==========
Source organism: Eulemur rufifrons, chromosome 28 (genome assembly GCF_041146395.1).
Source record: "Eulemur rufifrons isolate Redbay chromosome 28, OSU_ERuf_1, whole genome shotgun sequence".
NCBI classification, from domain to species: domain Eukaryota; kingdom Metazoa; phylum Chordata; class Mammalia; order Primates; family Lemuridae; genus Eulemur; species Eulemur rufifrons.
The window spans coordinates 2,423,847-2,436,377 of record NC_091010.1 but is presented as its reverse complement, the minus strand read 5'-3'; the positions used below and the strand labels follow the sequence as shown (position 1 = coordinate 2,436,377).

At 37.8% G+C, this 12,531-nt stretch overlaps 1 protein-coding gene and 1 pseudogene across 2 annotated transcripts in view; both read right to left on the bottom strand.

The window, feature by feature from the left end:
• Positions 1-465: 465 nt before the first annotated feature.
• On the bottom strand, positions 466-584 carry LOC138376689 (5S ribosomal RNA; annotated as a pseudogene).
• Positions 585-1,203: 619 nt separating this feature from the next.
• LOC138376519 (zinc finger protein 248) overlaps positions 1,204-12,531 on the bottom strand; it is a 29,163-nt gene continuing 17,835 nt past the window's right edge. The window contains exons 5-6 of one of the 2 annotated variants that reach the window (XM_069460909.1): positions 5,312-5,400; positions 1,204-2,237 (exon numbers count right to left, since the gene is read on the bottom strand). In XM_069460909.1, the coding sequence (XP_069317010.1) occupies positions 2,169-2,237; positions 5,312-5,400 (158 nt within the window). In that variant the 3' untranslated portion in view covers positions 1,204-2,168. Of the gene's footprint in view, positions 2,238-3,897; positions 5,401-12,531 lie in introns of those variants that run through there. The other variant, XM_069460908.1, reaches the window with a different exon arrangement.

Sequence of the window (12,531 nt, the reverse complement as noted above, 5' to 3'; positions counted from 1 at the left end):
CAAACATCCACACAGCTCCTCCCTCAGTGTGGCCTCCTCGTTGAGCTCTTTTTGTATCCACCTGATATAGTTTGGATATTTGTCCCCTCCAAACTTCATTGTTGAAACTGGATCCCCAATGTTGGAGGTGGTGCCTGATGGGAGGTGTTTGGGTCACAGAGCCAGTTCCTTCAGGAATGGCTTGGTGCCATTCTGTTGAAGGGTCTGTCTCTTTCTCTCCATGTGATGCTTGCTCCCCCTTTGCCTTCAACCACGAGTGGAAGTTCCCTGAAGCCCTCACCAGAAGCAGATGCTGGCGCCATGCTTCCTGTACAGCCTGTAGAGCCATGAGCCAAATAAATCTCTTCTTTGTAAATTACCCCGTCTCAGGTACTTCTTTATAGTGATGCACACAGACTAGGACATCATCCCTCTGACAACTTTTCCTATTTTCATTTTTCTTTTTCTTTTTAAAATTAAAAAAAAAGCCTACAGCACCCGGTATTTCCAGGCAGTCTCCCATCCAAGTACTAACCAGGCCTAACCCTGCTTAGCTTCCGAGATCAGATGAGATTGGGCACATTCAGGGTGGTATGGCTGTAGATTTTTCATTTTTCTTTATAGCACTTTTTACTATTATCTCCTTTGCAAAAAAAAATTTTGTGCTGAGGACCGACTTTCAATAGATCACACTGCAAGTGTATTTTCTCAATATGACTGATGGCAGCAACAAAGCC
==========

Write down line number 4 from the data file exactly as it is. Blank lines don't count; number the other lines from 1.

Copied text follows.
The window spans coordinates 2,423,847-2,436,377 of record NC_091010.1 but is presented as its reverse complement, the minus strand read 5'-3'; the positions used below and the strand labels follow the sequence as shown (position 1 = coordinate 2,436,377).